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Pureval promises transparency in city manager search after concerns from council

Mark Heyne

Cincinnati Council voted Wednesday to approve $60,000 to hire a search firm that will facilitate the hiring of the next city manager. Some council members say the process for hiring the position needs to be more transparent moving forward.

The funds were part of an adjustment ordinance that comes up near the end of each fiscal year to move money around so that each department has enough to finish the fiscal year, which ends June 30.

The $60,000 needed in the Human Resources Department to complete the search firm contract was not listed in the ordinance summary that appears on the agenda; the chosen firm, D.C.-based Polihire, is not listed in any of the documents associated with the ordinance.

In committee on Monday, Council Member Liz Keating pointed out the city manager job posting has been published but says Council hadn't been informed a search firm was selected.

"Now it's tucked into a super long ordinance with a lot of stuff in it just kind of quietly being passed," Keating said Monday. "I'd like to know who this search firm is, why they were chosen, what the milestones are for dates of when we're gonna see finalists, when we're going to be making this decision."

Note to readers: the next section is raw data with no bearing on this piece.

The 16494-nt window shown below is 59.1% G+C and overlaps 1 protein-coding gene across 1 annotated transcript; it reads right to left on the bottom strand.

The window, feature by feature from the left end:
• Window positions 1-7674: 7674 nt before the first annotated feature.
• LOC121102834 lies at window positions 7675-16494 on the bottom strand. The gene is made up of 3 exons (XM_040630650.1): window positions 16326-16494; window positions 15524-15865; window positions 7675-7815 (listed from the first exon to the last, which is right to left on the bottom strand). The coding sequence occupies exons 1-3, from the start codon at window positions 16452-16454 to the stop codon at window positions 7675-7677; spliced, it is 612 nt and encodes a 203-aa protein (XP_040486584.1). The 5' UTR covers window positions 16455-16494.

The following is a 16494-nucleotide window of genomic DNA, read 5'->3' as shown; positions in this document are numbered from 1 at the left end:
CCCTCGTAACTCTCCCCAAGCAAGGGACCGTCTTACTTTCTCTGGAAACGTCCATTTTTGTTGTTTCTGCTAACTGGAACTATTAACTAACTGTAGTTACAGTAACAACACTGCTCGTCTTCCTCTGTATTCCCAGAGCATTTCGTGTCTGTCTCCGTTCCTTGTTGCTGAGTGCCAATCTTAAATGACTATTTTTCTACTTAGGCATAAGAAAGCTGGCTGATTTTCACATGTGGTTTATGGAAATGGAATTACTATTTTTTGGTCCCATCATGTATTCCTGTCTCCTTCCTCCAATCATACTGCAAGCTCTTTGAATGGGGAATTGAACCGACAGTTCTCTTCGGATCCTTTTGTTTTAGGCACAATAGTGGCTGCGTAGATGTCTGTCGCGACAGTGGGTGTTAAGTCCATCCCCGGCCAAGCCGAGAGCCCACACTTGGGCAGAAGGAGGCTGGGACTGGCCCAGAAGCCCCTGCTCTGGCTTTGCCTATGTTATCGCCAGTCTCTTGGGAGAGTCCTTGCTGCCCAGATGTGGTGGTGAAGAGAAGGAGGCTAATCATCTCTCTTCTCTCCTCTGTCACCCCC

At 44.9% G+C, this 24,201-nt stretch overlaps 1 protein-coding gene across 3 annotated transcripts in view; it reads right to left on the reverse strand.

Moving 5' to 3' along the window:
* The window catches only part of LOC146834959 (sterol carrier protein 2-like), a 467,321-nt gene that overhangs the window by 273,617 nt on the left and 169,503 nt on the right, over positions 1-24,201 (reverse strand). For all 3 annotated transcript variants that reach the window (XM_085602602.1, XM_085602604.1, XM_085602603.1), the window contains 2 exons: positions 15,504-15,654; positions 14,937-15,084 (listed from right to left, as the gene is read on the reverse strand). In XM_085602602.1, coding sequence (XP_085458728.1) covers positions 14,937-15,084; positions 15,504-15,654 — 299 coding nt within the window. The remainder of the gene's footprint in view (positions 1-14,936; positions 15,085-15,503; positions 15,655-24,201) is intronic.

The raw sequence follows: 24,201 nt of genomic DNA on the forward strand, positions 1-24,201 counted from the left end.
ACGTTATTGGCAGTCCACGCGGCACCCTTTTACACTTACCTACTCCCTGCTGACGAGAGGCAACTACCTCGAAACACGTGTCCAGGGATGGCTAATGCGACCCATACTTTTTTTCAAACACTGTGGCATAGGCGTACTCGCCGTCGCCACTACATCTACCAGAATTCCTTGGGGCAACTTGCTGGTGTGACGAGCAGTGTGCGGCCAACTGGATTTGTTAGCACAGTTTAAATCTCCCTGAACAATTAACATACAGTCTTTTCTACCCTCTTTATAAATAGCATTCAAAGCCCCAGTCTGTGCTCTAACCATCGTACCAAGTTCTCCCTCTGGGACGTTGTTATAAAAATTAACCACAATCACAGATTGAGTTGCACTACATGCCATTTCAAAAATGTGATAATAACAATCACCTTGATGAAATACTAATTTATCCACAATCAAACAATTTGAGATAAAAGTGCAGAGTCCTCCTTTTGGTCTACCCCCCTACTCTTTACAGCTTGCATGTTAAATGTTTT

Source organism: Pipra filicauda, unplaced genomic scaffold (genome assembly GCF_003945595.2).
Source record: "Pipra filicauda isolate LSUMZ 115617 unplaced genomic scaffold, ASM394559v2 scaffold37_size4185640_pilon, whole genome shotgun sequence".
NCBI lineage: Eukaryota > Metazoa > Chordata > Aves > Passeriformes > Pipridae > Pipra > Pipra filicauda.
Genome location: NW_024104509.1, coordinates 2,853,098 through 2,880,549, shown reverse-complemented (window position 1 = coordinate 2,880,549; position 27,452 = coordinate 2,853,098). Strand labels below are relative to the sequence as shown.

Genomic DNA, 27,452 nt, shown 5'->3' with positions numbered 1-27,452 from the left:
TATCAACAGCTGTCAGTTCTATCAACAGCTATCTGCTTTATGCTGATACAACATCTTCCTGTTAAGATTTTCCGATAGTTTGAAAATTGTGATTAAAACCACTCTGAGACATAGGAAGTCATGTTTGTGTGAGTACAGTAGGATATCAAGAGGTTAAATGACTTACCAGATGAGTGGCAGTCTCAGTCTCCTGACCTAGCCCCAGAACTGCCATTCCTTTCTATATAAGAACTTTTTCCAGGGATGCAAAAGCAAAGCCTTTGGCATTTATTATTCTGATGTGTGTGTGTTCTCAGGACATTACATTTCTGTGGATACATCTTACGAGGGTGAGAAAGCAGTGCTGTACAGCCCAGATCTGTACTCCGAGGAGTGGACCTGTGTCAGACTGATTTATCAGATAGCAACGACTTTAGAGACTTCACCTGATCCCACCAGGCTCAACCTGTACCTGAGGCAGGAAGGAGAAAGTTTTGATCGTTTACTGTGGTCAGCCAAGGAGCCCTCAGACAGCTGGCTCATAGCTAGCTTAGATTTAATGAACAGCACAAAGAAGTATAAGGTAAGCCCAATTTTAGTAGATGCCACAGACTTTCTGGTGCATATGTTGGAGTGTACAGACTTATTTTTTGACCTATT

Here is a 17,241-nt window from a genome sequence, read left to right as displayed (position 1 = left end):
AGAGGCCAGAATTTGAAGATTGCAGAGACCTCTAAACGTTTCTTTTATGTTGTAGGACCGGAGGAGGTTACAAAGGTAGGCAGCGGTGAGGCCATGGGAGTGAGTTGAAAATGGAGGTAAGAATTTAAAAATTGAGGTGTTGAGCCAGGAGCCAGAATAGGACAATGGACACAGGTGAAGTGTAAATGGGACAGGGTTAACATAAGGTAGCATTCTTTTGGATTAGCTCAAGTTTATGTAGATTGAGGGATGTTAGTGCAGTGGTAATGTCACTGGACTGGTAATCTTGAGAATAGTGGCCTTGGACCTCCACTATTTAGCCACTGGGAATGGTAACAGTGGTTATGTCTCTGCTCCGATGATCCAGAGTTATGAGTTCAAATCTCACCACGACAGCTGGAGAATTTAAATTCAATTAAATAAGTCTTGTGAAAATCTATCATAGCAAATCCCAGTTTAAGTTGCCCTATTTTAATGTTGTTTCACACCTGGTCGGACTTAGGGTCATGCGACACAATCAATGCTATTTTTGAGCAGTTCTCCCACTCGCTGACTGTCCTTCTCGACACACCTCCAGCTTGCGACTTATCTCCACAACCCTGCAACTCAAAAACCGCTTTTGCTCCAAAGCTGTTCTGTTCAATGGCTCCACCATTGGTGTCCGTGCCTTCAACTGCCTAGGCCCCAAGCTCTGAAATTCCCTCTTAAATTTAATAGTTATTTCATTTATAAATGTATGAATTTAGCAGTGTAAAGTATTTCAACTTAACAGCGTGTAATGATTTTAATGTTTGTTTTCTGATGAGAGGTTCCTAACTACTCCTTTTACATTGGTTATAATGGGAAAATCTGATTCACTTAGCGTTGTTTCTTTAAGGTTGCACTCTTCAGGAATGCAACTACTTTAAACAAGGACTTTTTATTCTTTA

Council Member Scotty Johnson said he shares some of the same concerns: "I didn't have a clue."

"How did we retain a search firm without a vote of Council?" asked Council Member Jeff Cramerding. The answer is that contracting authority rests with the city manager, so it doesn’t require council approval.

Mayor Aftab Pureval spent several minutes in Council on Wednesday outlining the process so far and what to expect next. He says the request for proposals was published February 2, and five search firms responded with a bid.

"The X factor for me was that Polihire has a track record of identifying diverse talent and placing them successfully," Pureval said. "Polihire is also Black owned and Black run, which I believe is notable given the racial equity priorities of this council."

Keating repeated her concerns in Council on Wednesday.